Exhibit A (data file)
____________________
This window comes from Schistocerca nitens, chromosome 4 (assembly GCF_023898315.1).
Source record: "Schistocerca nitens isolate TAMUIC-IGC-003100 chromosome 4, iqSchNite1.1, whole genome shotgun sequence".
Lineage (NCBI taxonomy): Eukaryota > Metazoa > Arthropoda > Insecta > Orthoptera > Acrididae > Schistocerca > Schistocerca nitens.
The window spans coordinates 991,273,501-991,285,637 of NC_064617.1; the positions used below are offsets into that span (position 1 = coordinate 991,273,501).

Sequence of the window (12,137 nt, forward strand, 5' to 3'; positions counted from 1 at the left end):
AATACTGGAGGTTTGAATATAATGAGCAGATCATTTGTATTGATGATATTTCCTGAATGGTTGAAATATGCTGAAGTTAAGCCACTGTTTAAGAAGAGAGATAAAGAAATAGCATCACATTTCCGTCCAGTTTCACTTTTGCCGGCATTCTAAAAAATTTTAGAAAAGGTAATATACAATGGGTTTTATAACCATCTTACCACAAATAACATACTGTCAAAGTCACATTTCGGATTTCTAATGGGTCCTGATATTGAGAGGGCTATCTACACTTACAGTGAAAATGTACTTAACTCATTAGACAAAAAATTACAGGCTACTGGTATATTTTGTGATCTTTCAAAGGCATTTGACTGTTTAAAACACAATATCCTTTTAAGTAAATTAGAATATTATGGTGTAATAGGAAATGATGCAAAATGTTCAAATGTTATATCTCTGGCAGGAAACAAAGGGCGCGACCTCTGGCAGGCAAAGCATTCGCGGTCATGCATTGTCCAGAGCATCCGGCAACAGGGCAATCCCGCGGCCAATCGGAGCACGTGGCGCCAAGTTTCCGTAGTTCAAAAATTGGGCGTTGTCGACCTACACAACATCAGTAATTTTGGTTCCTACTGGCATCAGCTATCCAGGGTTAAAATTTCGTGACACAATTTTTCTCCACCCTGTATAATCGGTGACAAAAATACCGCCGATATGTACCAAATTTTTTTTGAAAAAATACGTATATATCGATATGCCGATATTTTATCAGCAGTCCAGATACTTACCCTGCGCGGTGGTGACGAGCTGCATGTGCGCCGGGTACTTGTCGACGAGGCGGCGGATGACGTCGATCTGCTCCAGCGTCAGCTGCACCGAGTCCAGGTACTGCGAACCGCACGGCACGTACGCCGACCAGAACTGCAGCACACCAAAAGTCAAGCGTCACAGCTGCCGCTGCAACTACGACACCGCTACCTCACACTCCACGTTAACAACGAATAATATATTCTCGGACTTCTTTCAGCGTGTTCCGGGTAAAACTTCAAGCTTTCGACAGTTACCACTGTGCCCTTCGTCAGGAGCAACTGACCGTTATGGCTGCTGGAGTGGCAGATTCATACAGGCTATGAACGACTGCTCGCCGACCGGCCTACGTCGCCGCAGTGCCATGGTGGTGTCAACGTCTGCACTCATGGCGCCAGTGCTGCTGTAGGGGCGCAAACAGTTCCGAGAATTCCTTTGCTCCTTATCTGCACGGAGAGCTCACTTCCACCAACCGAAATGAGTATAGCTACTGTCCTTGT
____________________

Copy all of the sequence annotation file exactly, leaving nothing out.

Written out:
This window comes from Schistocerca nitens, chromosome 4 (assembly GCF_023898315.1).
Source record: "Schistocerca nitens isolate TAMUIC-IGC-003100 chromosome 4, iqSchNite1.1, whole genome shotgun sequence".
Lineage (NCBI taxonomy): Eukaryota > Metazoa > Arthropoda > Insecta > Orthoptera > Acrididae > Schistocerca > Schistocerca nitens.
The window spans coordinates 991,273,501-991,285,637 of NC_064617.1; the positions used below are offsets into that span (position 1 = coordinate 991,273,501).

Sequence of the window (12,137 nt, forward strand, 5' to 3'; positions counted from 1 at the left end):
AATACTGGAGGTTTGAATATAATGAGCAGATCATTTGTATTGATGATATTTCCTGAATGGTTGAAATATGCTGAAGTTAAGCCACTGTTTAAGAAGAGAGATAAAGAAATAGCATCACATTTCCGTCCAGTTTCACTTTTGCCGGCATTCTAAAAAATTTTAGAAAAGGTAATATACAATGGGTTTTATAACCATCTTACCACAAATAACATACTGTCAAAGTCACATTTCGGATTTCTAATGGGTCCTGATATTGAGAGGGCTATCTACACTTACAGTGAAAATGTACTTAACTCATTAGACAAAAAATTACAGGCTACTGGTATATTTTGTGATCTTTCAAAGGCATTTGACTGTTTAAAACACAATATCCTTTTAAGTAAATTAGAATATTATGGTGTAATAGGAAATGATGCAAAATGTTCAAATGTTATATCTCTGGCAGGAAACAAAGGGCGCGACCTCTGGCAGGCAAAGCATTCGCGGTCATGCATTGTCCAGAGCATCCGGCAACAGGGCAATCCCGCGGCCAATCGGAGCACGTGGCGCCAAGTTTCCGTAGTTCAAAAATTGGGCGTTGTCGACCTACACAACATCAGTAATTTTGGTTCCTACTGGCATCAGCTATCCAGGGTTAAAATTTCGTGACACAATTTTTCTCCACCCTGTATAATCGGTGACAAAAATACCGCCGATATGTACCAAATTTTTTTTGAAAAAATACGTATATATCGATATGCCGATATTTTATCAGCAGTCCAGATACTTACCCTGCGCGGTGGTGACGAGCTGCATGTGCGCCGGGTACTTGTCGACGAGGCGGCGGATGACGTCGATCTGCTCCAGCGTCAGCTGCACCGAGTCCAGGTACTGCGAACCGCACGGCACGTACGCCGACCAGAACTGCAGCACACCAAAAGTCAAGCGTCACAGCTGCCGCTGCAACTACGACACCGCTACCTCACACTCCACGTTAACAACGAATAATATATTCTCGGACTTCTTTCAGCGTGTTCCGGGTAAAACTTCAAGCTTTCGACAGTTACCACTGTGCCCTTCGTCAGGAGCAACTGACCGTTATGGCTGCTGGAGTGGCAGATTCATACAGGCTATGAACGACTGCTCGCCGACCGGCCTACGTCGCCGCAGTGCCATGGTGGTGTCAACGTCTGCACTCATGGCGCCAGTGCTGCTGTAGGGGCGCAAACAGTTCCGAGAATTCCTTTGCTCCTTATCTGCACGGAGAGCTCACTTCCACCAACCGAAATGAGTATAGCTACTGTCCTTGT